Advocate editorial board opinion: Tejano monument honors fortitude of early Texans, history
By By the Advocate Editorial Board
March 24, 2012 at 3:02 p.m.
Updated March 23, 2012 at 10:24 p.m.
Tejano history is Texas history.
This Thursday, a monument honoring the significant role Tejanos played in the development of Texas will be erected on the state's Capitol grounds. Tejano is the name given to Texans of Hispanic descent.
If you spend enough time in Texas, you'll notice Texans can be a proud bunch when it comes to their state's history.
Take a careful look around the Crossroads, and you'll find a wealth of it. Did you know the first shots fired at the Texas War for Independence occurred in Gonzales? The Battle of Gonzales took place on Oct. 2, 1835, and was the first military engagement of the revolution that led to Texas independence.
Tejano history dates to the 1500s, when Spanish explorer Alonso Álvarez de Pineda documented the first map of the Texas coastline. The first Republic of Texas was declared by a group of Tejano settlers led by Jose Bernardo Gutierrez de Lara in 1813.
The Texas State Library refers to José Antonio Navarro as one of the most influential Tejanos of his generation. You might have heard of his longtime friend Stephen F. Austin and their leading role in the fight for Texas independence.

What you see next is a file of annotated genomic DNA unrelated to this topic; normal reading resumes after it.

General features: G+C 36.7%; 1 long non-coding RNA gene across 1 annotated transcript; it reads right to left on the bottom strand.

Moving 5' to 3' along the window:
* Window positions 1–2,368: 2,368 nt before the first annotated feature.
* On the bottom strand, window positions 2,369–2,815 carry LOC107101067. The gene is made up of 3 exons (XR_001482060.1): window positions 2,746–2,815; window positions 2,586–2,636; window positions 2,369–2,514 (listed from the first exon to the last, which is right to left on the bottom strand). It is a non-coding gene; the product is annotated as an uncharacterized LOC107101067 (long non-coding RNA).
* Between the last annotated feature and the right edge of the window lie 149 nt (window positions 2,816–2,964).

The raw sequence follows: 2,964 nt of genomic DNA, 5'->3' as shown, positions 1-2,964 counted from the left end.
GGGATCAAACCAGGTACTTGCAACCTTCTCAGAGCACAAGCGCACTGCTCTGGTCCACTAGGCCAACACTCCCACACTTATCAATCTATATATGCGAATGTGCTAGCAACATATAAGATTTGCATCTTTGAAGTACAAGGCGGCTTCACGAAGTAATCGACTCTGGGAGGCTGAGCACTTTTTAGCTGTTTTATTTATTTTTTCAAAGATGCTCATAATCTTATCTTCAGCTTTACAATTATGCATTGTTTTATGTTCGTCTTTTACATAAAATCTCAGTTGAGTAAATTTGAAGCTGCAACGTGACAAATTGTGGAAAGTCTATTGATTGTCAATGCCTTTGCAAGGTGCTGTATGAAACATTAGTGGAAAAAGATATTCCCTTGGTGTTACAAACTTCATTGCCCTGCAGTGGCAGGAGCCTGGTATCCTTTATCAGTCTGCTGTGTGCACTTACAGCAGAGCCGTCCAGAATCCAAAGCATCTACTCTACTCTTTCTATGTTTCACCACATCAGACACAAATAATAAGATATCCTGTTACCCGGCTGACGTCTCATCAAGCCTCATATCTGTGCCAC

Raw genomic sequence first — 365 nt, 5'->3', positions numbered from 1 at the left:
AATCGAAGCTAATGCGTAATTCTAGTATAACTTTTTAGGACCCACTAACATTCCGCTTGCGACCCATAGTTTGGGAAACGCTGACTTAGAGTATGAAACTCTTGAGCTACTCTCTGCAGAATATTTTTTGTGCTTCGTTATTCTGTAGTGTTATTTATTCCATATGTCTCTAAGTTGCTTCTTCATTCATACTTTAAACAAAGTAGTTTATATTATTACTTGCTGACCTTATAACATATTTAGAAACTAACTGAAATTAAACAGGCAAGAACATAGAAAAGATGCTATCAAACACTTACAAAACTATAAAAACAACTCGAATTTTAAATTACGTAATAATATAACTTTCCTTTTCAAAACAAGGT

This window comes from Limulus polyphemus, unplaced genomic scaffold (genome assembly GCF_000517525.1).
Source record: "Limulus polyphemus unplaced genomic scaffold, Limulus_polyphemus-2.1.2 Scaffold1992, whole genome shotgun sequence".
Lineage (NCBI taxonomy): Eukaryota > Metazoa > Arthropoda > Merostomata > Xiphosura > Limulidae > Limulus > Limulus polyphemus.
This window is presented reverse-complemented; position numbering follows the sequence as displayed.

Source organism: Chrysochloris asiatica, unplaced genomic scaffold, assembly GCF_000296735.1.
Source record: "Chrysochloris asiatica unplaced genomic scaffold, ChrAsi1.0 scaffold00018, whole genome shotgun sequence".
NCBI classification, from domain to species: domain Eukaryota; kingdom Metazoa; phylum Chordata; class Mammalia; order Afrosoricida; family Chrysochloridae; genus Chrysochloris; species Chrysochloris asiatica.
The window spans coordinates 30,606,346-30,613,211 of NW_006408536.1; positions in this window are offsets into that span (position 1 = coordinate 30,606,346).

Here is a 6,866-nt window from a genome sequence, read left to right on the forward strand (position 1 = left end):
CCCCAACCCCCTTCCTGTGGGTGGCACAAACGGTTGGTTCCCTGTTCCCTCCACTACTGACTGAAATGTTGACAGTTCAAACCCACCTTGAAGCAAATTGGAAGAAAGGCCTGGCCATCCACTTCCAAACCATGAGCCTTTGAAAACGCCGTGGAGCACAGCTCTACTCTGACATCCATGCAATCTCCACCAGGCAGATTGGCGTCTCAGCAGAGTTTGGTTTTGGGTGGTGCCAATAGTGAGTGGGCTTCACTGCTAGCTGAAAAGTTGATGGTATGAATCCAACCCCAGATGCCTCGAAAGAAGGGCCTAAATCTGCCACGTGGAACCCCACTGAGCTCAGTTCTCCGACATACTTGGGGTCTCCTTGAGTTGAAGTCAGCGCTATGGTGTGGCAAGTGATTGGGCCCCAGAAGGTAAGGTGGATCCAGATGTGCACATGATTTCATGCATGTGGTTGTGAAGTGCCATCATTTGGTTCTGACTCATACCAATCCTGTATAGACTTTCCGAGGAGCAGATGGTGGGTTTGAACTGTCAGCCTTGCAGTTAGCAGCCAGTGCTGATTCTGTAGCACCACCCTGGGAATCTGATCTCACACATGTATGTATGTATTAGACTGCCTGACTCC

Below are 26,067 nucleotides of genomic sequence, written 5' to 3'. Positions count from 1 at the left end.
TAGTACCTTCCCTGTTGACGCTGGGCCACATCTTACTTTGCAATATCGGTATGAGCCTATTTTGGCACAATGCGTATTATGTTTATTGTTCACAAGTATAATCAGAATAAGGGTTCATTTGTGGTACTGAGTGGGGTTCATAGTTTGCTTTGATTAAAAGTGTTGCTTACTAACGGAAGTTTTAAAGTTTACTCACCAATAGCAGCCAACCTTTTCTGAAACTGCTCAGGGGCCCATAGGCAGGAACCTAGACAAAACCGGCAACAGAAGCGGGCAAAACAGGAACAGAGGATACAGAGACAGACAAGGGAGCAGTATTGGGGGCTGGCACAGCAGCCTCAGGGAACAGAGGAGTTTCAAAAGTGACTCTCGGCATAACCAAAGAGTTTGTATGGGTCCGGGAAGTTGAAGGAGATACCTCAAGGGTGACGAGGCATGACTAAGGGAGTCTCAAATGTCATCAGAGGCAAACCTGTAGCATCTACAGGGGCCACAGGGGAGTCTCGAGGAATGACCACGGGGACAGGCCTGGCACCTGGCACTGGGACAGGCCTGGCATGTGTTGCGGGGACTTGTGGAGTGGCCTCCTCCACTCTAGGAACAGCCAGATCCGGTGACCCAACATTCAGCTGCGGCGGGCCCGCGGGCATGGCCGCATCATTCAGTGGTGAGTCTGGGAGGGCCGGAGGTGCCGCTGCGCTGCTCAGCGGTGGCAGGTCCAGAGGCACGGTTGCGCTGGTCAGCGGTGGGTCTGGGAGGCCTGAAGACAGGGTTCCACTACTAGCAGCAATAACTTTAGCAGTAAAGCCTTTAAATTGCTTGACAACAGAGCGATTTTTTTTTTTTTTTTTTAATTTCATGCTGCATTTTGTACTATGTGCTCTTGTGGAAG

Along with Navarro, Lorenzo de Zavala and Jose Francisco Ruiz were among the 59 men to sign the Texas Declaration of Independence.
Zavala went on to act as interim vice president of the Republic of Texas.
Ruiz and Navarro were the only Texas natives to sign the declaration.
And right here in Victoria, we have descendants of the city's founder, Martin de Leon.
We honor Blanche de Leon, who has worked toward making the Tejano Monument a reality for two years. However, she says most of the credit should go to the monument's proponents from Goliad, who have worked 12 years on the project.
One of the monument's statues will have the De Leon family's signature cattle brand, "Espiritu de Jesus" or "Spirit of Jesus."
Despite this rich Texas history, making this monument a reality required some persuading - about 12 years worth.
In 2009, the Legislature finally passed a measure to allow the assembly of the monument.
Benny Martinez of Goliad, and member of the Tejano Monument committee, rode his horse from Goliad to Austin over the course of five days to raise awareness and support for the building of the monument.
We want to commend Martinez and the people who took on the task of honoring the history of Texas and all of the important cultures that make up this great state.
We think this will give Texans another opportunity to learn more about the impressive history of Texas and its vast culture.
This editorial reflects the views of the Victoria Advocate's editorial board.